We finished up our trip in Accra where we went shopping in an craft market as well as going to W.E.B. Dubois’ house. We then relaxed at our hotel for the rest of the evening preparing ourselves for a very long flight home. Thankfully, there were no screaming kids on the flight home unlike our flight to Ghana.

This trip has allowed me to grow as a person and create lasting memories that I will be able to share with so many people in the future. I hope to return to Ghana at some point in the near future (study abroad in college maybe?) to continue the work that I started in the two brief weeks.

Dropping Like Flies

Yesterday, we went to Mankessim’s market. People were bustling around us and staring at us because of our obvious difference in looks that they are used to. Many of us bought fabric so that we could have one of T. Melissa’s friends make us dresses, shirts, or aprons.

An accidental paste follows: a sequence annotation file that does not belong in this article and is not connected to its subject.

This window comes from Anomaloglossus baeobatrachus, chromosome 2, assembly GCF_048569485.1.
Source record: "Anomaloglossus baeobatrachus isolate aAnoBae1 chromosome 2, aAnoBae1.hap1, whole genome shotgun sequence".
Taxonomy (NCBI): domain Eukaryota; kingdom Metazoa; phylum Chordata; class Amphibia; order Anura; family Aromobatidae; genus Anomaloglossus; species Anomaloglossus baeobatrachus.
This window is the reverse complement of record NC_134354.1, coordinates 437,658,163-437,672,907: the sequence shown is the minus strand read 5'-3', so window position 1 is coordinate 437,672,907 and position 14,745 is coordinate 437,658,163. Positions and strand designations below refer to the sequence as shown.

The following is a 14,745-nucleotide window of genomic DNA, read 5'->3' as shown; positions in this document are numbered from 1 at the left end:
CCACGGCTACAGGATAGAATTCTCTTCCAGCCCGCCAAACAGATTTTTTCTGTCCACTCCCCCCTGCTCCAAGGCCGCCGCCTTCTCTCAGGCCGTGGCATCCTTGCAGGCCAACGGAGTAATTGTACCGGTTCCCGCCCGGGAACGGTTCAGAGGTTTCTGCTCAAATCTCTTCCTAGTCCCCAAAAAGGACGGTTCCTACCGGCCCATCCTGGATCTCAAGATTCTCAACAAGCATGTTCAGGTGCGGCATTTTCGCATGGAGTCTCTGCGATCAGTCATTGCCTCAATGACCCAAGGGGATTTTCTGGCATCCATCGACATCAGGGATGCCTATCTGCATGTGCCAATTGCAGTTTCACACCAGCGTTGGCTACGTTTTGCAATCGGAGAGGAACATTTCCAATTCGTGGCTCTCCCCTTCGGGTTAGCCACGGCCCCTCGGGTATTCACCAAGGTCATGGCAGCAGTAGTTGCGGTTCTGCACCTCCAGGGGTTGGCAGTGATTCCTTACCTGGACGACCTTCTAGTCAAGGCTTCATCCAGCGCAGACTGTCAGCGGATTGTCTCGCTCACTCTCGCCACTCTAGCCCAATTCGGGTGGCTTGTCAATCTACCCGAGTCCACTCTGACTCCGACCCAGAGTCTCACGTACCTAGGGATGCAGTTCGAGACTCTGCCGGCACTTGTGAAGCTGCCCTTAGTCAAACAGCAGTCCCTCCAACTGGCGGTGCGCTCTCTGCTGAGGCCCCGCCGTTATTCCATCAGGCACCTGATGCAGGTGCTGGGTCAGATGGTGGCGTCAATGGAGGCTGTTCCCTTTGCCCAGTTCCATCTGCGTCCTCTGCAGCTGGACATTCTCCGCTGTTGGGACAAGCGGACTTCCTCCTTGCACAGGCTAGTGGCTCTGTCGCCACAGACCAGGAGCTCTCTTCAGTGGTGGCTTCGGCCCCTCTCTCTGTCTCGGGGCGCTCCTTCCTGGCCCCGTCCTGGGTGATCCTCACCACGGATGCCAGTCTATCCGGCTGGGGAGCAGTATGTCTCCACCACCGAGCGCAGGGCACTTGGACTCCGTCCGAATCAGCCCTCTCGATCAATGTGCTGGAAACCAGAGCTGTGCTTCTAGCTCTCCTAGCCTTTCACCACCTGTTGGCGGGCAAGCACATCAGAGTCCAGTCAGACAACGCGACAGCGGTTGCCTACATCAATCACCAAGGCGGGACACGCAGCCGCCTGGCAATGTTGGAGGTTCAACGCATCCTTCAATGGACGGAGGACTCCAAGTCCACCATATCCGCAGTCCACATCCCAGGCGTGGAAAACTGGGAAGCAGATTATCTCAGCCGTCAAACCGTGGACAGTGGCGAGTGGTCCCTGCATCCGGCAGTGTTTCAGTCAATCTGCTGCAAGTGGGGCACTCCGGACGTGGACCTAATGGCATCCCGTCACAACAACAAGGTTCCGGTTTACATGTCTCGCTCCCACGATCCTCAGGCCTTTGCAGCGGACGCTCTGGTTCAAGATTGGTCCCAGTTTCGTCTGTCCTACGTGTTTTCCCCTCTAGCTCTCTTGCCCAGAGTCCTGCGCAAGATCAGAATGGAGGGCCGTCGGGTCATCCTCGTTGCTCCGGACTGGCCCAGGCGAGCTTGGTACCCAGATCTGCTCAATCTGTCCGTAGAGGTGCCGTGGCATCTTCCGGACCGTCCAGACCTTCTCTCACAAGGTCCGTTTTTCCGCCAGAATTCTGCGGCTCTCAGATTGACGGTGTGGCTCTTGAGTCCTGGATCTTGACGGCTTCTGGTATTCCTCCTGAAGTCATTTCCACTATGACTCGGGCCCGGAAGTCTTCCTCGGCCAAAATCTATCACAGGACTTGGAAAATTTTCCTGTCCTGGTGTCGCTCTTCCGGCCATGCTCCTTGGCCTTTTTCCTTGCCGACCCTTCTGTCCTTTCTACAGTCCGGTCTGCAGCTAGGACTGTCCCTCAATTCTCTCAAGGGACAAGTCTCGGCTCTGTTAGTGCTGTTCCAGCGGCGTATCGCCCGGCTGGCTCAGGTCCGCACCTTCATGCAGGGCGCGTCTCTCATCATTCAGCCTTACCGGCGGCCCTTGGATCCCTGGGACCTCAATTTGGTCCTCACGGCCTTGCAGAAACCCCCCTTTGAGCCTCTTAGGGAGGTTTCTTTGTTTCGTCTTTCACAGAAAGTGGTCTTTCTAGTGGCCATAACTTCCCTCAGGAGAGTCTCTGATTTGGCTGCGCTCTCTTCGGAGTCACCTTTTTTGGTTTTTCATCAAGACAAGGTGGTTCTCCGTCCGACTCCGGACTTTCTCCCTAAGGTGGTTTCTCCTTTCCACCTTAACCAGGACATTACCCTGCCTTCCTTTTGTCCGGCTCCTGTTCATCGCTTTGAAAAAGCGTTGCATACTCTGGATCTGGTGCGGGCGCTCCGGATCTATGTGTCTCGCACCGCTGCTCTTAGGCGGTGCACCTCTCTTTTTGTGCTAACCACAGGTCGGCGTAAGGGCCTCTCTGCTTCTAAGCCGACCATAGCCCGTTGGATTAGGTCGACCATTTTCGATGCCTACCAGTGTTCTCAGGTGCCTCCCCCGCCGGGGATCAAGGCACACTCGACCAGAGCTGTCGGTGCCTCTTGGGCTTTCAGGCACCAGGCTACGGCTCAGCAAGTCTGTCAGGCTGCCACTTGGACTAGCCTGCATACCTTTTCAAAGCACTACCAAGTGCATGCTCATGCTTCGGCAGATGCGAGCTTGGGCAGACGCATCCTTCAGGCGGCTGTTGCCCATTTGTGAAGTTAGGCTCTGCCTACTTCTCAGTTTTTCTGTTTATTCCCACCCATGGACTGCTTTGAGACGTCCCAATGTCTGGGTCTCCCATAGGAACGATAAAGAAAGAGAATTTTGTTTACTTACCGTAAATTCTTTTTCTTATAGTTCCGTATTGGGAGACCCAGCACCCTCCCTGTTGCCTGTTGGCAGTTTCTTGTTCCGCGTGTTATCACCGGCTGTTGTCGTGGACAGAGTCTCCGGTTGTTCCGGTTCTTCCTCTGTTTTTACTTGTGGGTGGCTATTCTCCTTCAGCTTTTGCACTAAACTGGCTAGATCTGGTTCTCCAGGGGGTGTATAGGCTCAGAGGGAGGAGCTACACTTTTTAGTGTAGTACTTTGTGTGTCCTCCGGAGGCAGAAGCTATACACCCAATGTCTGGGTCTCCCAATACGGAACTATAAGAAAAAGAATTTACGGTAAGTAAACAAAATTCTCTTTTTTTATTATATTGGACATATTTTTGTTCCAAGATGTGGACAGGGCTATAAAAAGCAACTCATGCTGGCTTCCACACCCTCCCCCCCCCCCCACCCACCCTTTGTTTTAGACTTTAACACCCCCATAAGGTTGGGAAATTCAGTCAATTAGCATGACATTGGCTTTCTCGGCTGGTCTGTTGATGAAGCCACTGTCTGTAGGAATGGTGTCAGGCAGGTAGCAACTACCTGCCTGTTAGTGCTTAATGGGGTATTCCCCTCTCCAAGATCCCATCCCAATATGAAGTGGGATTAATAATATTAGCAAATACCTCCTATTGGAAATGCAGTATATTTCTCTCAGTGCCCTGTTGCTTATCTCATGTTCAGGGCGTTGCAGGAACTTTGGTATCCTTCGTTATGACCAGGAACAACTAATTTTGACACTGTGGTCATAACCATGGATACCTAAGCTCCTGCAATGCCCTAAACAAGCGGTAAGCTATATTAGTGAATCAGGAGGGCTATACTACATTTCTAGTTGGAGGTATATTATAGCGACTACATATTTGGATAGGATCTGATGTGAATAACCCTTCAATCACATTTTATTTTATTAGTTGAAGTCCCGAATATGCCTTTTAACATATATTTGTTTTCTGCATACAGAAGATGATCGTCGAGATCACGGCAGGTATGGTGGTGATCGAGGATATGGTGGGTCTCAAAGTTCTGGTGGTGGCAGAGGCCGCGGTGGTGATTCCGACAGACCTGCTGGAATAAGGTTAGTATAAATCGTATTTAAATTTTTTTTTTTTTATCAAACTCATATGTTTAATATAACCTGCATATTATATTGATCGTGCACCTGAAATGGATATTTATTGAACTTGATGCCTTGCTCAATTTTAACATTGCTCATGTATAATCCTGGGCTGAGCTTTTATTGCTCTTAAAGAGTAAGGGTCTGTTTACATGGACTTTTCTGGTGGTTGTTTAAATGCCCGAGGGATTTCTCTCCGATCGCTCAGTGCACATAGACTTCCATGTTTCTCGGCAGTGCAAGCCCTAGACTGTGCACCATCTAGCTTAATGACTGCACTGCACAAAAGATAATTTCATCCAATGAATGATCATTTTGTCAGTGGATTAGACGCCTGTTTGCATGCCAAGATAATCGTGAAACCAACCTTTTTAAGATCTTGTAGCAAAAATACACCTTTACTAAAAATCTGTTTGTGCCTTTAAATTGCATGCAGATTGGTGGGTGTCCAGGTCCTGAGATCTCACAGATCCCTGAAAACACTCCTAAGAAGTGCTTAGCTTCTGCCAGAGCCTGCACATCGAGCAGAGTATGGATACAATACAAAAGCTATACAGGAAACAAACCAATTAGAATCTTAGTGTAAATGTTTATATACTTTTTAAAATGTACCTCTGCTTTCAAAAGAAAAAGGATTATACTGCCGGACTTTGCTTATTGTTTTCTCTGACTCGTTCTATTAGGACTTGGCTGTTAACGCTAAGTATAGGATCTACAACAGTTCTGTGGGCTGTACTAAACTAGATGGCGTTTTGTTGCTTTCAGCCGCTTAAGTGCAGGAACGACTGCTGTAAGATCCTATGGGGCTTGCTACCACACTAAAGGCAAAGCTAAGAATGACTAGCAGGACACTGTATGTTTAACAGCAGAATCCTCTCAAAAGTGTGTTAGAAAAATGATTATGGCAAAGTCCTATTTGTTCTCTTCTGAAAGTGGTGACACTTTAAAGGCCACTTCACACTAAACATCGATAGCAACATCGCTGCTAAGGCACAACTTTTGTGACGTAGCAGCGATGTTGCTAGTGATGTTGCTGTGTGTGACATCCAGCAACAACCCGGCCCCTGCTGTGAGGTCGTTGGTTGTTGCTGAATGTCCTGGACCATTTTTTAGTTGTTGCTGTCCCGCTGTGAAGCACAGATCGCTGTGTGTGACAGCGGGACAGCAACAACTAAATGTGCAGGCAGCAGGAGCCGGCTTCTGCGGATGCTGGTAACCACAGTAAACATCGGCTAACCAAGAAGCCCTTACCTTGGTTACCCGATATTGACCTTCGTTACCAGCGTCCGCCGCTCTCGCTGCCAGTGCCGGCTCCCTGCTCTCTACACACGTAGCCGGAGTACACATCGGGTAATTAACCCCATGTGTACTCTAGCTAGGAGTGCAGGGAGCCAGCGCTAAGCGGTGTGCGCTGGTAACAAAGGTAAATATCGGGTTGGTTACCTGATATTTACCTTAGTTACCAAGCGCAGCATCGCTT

Today was our third day teaching, and everything seems to be falling into place. Students are consistently coming to our class and wandering off a little less than before (quite an accomplishment we think). Yesterday, I finally got the correct class, the wrong students came the first class. My class yesterday caught onto my choreography really well and quickly, and I believe they enjoyed it because today they came to class and started dancing the moves I taught right away.

On a less happy note, many of us are getting sick in one way or another. Dehydration has been a problem because we are not used to the temperature or humidity here in Ghana. Also, many of us, including myself, are having to deal with some really itchy heat rash. As Hannah likes to say, she has chicken skin on her legs. Unfortunately, the other blogger on this trip, Brooke, is one of our friends who is sick.

Westtown, I Don’t Think we’re in Pennsylvania Anymore

(From March 9th because of internet issues)